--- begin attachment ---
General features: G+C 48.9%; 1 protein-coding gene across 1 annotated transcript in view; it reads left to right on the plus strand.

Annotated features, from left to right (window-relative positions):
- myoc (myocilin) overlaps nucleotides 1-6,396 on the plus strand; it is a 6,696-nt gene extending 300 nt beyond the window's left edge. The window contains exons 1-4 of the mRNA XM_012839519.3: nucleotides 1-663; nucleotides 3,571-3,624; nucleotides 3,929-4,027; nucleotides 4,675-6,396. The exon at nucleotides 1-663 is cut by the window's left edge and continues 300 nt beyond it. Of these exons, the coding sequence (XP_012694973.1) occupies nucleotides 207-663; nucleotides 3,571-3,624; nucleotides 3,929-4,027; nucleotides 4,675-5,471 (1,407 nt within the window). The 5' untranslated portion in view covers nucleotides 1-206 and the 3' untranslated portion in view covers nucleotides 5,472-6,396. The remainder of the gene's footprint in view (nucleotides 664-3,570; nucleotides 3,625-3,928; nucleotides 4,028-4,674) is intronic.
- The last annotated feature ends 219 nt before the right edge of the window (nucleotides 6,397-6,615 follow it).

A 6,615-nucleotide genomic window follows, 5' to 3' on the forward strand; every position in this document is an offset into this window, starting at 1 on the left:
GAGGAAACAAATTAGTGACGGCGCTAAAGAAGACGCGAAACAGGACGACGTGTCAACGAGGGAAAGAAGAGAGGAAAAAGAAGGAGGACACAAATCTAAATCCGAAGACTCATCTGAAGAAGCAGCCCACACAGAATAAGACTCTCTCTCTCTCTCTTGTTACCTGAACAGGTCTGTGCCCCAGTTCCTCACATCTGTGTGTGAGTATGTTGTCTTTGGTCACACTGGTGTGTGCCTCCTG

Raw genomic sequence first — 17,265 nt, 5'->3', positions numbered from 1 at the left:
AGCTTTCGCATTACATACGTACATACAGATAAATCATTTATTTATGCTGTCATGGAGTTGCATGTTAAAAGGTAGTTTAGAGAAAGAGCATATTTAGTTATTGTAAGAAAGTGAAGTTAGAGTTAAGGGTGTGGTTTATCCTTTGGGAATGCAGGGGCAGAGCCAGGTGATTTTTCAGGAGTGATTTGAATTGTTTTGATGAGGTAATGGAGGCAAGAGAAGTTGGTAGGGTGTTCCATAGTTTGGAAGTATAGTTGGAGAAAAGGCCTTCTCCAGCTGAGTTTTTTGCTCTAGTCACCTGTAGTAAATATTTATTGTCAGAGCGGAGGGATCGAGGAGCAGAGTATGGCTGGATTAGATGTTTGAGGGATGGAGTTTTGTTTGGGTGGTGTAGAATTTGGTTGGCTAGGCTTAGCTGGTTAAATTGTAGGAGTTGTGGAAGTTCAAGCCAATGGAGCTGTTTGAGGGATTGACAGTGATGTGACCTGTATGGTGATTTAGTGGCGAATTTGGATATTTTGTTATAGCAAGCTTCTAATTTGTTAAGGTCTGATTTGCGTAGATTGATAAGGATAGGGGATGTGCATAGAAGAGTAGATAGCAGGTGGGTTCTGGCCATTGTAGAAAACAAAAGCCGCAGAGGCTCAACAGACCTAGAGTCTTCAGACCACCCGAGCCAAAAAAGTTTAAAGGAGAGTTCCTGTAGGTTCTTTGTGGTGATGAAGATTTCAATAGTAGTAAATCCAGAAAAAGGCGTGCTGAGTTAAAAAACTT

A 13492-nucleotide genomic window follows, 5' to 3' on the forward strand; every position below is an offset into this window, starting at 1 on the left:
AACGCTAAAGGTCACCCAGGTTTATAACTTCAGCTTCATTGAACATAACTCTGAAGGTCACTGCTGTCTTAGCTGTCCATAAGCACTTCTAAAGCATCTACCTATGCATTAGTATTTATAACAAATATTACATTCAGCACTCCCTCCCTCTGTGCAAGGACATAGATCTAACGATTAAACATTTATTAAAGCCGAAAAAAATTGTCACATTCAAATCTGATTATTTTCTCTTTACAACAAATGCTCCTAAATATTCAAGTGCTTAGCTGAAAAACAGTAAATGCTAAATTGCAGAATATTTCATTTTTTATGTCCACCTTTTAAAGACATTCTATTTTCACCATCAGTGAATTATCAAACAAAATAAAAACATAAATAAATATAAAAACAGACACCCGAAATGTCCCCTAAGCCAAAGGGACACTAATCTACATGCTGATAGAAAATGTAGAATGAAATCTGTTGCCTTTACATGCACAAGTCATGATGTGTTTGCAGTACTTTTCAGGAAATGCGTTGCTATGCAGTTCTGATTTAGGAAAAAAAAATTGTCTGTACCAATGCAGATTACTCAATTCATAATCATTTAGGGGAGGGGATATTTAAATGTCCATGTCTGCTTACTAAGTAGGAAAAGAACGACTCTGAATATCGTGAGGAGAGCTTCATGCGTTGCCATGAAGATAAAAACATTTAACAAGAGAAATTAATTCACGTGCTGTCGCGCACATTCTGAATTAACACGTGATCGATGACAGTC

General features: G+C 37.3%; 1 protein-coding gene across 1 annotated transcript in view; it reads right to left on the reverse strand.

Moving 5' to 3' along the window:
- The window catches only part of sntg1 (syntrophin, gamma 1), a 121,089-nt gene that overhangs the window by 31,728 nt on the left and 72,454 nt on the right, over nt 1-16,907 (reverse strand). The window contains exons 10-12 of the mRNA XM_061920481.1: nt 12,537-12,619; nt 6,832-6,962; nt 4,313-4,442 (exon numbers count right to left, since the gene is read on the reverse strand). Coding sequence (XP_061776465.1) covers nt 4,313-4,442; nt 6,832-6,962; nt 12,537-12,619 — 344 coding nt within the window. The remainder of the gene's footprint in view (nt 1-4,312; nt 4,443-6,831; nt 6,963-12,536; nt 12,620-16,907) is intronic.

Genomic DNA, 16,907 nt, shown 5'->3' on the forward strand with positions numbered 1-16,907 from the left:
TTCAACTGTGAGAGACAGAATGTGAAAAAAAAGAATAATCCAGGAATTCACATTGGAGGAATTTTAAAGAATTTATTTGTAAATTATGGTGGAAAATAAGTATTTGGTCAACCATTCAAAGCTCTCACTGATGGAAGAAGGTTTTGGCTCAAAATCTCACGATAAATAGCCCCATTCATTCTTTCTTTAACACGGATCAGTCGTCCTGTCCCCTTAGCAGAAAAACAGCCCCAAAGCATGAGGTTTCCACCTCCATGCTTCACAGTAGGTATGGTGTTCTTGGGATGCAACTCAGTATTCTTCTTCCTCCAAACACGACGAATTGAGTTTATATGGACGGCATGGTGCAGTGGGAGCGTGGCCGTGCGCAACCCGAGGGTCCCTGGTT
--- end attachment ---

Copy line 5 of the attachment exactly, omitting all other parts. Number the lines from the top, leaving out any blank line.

A 6,615-nucleotide genomic window follows, 5' to 3' on the forward strand; every position in this document is an offset into this window, starting at 1 on the left: